Whiteness and just ordinary white people with agency even if only agency in doing evil, and furthermore by equating race with identity and attributing it to white persons, whiteness seems to banish the asymmetry that is so troubling but that is also the essence of racism. The vagueness of the concept and its ability to cross back and forth across the border between individual and collective, between subjective and objective and between optional and compulsory have tempted scholars to collapse racism, which is a forcible and authoritative assignment of race from outside, into racial identity. Once racism – having passed through what I call a buffer zone of whiteness – crosses the border into identity and volunteerism it returns to a starting point with an alias. Which is race and a new passport. The blurred photograph seems to show a neutral face and the impostor goes surrounded by the benevolent trappings of agency. What is actually a brand becomes an identity and those who wear the brand become agents of its burning into their own flesh. This is a quotation from a recently well-regarded historical scholar. `Race as an embodied category of difference and a constructed aspect of identity is not imposed by one group upon another. It is a product of an ongoing dialogue. Racial identifications function as tools above domination and resistance.’ This is what I call gelding and taming the rogue elephant. So that once the domestication is complete, those to whom race has been attached as a stigma instead appear as its willing coauthors and the coauthorship has been popularized as an act of resistance.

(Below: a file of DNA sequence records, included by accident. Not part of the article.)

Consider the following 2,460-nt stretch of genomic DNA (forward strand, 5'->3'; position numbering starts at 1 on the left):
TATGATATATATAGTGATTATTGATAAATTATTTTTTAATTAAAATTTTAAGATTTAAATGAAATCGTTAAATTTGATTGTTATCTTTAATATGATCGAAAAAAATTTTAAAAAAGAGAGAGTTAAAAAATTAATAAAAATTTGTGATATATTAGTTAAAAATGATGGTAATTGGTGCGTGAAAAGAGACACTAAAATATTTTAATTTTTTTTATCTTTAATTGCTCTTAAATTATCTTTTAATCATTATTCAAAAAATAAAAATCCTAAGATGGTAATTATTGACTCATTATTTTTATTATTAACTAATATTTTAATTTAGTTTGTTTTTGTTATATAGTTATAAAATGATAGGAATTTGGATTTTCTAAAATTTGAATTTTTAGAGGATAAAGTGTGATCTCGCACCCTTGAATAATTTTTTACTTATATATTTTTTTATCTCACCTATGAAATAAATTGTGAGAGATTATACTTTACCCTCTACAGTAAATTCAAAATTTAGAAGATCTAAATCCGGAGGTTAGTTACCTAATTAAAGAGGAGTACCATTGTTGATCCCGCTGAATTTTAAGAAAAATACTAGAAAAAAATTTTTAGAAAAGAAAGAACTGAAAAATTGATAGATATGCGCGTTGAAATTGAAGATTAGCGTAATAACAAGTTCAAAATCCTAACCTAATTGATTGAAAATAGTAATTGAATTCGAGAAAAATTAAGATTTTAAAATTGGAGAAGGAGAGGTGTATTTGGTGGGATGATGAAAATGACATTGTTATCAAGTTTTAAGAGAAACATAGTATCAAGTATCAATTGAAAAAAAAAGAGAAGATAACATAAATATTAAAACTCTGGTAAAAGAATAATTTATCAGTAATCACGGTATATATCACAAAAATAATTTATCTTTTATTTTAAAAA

http://www.pbs.org/race/000_About/002_04-background-02-02.htm

  10. #10 makita
    March 11, 2008

    Alice,
    You’ve opened quite a can of worms here. My ancestry is so mixed in the past 3 of 4 generations, that things would get totally out of hand if I went back any further.

  11. #11 DrugMonkey
    March 11, 2008